Some people are so desperate for love, they will go to extreme measures to make sure they get it. However, this woman took things a bit too far…
Walburga ‘Dolly’ Oesterreich is infamously known for hiding her lover in her attic for over a decade. Nobody can top this guy’s crazy ex-girlfriend story, that’s for sure. It was in 1930 when the LA times published an article following the love affair of Dolly and her husband Fred Oesterreich.
Fred was a wealthy man, an apron manufacturer in fact. From a third person’s perspective, Dolly and Fred’s life was perfect. However, the inside was extremely dark. Behind the security of their home, Fred was an extreme alcoholic and Dolly was quite miserable. However, it all changed in 1913 after the release of a movie Dolly had starred in. In the movie, Dolly seduced her soon-to-be lover upon their first meeting. This is where things start to get a little freaky. Dolly was miserable, bored, and unsatisfied with her life, including her sex life with her husband, Fred.
Obviously unstable, Dolly had Fred send a factory worker over to their home to fix the sewing machine. She opened the door to a nineteen-year-old Otto Sanhuber, and she was wearing nothing but a silk robe and tights. Needless to say, the sewing machine went unrepaired. Their love affair lasted over a decade. Dolly and Otto met every single day at a hotel until Otto moved into the neighborhood. Of course, neighbors began to warn Fred about Dolly and her love affairs, but she came up with quite the plan to get around it.
Otto moved his family into the neighborhood in which Fred and Dolly lived in, but that just wasn’t enough. The neighbors were getting in the way of their secret love affair and she needed to keep it quiet. So, what does Dolly do? She moves her secret lover in her and her husband’s attic. He lived there with a desk and a cot for furniture, he had no family members and was a self-proclaimed sex slave to his lover, Dolly. He compared their relationship to the bond between a mother and a son.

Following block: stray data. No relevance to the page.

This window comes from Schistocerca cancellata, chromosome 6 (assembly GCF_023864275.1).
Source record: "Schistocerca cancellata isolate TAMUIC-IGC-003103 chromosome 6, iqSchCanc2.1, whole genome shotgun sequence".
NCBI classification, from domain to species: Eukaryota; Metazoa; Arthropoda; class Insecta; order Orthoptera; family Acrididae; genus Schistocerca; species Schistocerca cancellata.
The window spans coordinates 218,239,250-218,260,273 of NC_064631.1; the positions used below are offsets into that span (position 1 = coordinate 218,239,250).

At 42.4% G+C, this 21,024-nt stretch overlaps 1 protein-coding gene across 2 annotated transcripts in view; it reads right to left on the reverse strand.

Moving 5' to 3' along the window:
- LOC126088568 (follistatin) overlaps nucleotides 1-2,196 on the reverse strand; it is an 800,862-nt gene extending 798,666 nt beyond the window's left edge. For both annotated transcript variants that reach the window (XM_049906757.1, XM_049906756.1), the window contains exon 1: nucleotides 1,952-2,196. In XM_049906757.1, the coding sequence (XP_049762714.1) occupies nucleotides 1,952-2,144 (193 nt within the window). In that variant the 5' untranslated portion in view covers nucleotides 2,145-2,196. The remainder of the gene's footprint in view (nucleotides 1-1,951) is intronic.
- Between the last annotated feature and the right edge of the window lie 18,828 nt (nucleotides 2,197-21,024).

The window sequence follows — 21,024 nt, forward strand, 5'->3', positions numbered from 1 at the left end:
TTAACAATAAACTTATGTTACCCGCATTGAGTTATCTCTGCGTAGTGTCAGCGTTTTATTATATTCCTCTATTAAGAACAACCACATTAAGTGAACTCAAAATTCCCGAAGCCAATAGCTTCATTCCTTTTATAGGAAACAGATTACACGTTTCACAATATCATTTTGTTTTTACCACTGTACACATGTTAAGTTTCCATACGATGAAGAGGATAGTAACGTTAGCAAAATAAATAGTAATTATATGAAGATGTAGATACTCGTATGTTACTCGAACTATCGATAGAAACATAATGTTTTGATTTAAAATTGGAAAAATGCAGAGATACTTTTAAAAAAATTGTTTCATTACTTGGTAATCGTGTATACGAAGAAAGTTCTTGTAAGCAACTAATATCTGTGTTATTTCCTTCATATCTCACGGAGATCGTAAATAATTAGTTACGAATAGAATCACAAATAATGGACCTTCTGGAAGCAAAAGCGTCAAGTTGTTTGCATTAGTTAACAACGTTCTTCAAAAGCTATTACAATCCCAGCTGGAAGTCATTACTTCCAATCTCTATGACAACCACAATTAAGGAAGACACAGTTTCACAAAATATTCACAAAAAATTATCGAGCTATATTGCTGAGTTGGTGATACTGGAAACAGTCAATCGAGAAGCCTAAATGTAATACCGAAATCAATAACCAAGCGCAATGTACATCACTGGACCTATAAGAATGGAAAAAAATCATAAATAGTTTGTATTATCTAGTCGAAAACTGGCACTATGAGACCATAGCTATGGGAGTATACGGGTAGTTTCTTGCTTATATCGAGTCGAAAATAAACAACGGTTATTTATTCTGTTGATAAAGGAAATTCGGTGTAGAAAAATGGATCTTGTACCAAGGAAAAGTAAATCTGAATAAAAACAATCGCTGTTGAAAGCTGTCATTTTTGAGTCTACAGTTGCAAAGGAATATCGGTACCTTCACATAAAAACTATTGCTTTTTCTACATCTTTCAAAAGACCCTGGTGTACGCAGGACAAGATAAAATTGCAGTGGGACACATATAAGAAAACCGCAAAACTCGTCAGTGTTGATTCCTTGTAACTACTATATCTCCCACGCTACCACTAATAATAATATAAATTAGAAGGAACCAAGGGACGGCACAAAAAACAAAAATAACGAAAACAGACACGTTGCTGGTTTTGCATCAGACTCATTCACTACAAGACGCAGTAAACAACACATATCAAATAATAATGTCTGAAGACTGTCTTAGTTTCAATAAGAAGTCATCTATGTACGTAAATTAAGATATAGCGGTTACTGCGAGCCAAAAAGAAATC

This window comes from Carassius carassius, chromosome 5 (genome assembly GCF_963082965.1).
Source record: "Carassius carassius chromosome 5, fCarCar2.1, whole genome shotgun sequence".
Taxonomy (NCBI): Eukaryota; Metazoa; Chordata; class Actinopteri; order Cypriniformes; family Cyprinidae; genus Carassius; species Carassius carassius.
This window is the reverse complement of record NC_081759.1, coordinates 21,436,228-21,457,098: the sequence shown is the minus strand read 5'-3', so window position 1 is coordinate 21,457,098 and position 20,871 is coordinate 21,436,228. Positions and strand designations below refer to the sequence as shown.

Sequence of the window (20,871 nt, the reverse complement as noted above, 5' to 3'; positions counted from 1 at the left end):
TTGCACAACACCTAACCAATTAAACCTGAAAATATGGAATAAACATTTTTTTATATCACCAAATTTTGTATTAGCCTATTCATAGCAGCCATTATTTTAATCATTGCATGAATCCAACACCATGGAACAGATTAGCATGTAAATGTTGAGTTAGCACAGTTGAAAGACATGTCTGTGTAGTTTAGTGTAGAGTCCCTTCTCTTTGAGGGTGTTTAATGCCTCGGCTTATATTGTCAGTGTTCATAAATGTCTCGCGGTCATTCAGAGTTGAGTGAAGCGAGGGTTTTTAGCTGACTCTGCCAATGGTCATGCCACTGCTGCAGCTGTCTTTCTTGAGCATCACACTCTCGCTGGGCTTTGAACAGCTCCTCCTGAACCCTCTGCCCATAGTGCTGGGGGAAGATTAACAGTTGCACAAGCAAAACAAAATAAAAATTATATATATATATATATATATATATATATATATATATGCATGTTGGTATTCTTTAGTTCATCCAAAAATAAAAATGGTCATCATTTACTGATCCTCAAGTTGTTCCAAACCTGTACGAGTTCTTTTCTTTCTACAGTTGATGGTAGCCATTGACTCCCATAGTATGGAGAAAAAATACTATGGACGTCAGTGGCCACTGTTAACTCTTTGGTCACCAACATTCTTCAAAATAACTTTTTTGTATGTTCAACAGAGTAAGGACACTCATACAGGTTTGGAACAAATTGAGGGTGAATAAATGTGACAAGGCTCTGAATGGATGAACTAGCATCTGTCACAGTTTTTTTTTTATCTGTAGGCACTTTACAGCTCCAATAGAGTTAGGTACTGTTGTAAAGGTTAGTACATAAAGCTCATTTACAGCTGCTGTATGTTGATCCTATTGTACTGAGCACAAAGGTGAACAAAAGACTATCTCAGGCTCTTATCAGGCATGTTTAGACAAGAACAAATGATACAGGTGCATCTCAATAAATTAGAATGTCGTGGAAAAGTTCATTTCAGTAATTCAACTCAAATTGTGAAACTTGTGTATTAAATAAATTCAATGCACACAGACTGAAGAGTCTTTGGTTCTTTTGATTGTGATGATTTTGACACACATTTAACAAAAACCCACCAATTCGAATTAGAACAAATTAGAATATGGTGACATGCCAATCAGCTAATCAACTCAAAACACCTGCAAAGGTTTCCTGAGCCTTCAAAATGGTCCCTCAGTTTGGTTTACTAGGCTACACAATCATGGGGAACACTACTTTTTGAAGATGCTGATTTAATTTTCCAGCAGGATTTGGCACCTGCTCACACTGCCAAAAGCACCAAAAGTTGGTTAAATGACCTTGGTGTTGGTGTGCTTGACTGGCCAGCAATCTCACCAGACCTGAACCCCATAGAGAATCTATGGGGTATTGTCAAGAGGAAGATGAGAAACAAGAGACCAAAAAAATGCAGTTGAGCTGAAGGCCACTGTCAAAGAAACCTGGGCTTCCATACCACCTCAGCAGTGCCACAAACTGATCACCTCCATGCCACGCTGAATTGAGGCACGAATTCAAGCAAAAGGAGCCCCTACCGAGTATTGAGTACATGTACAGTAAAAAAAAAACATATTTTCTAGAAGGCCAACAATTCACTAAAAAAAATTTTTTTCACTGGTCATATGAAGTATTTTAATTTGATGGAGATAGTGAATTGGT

While he was in the attic, he spent most of his time writing – if he wasn’t serving Dolly. He published tales of sex and murder under a pen name, assisted by Dolly who submitted his writings to pulp magazines. Fred had no idea the entire time, how he didn’t catch on is beyond me and everyone else. He did hear noises though, but the poor guy thought his house was haunted instead. Fred even demanded that they move to a new house in Los Angeles.
Dolly and Otto’s freakish fifty shades love affair came to a crashing end in 1922, 10 years after Otto had lived in the attic. Concerned for Dolly’s safety, Otto rushed downstairs to protect her. He had two of Fred’s rifles in hand. It ended with a bloody three shots to Fred’s chest and Dolly and Otto came up with an elaborate plan to save each other. They staged a fake robbery.
Otto tied up Dolly in the closet, took Fred’s watch, and proceeded to run upstairs and hide. After he was well hidden, Dolly cried out for help until authorities arrived. Their plan worked, and they moved to a new home nearby to begin a fresh start. Eventually, Dolly fell in love with her estate attorney, Herman Shapiro, and gave him the watch that Otto took off Fred’s arm as a love token. This raised red flags, and the police arrested Dolly. though still confused, they pondered as to how she could have locked herself in the closet. She claimed to have found the watch in a window seat cushion after Fred’s death. It was that evening that she had invited her third lover, Roy Klump, over to dispose of the murder weapons in a tar pit.
In 1923, Dolly and Roy had a nasty breakup which led to him going to the police and telling them how he hid the guns. Dolly kicked Otto out of the house and he fled to Canada. Excited to see another person, Otto told Herman everything, including that he was the one who killed Dolly’s husband. The court never convicted Dolly, Otto moved back to L.A, and Herman kept Otto’s secret until Dolly and Herman broke up in 1930.
Walburga Dolly Oesterreich and Otto Sanhuber were arrested in 1930. However, the case lost popularity when the judges ruled Otto guilty of only manslaughter, and only served seven years.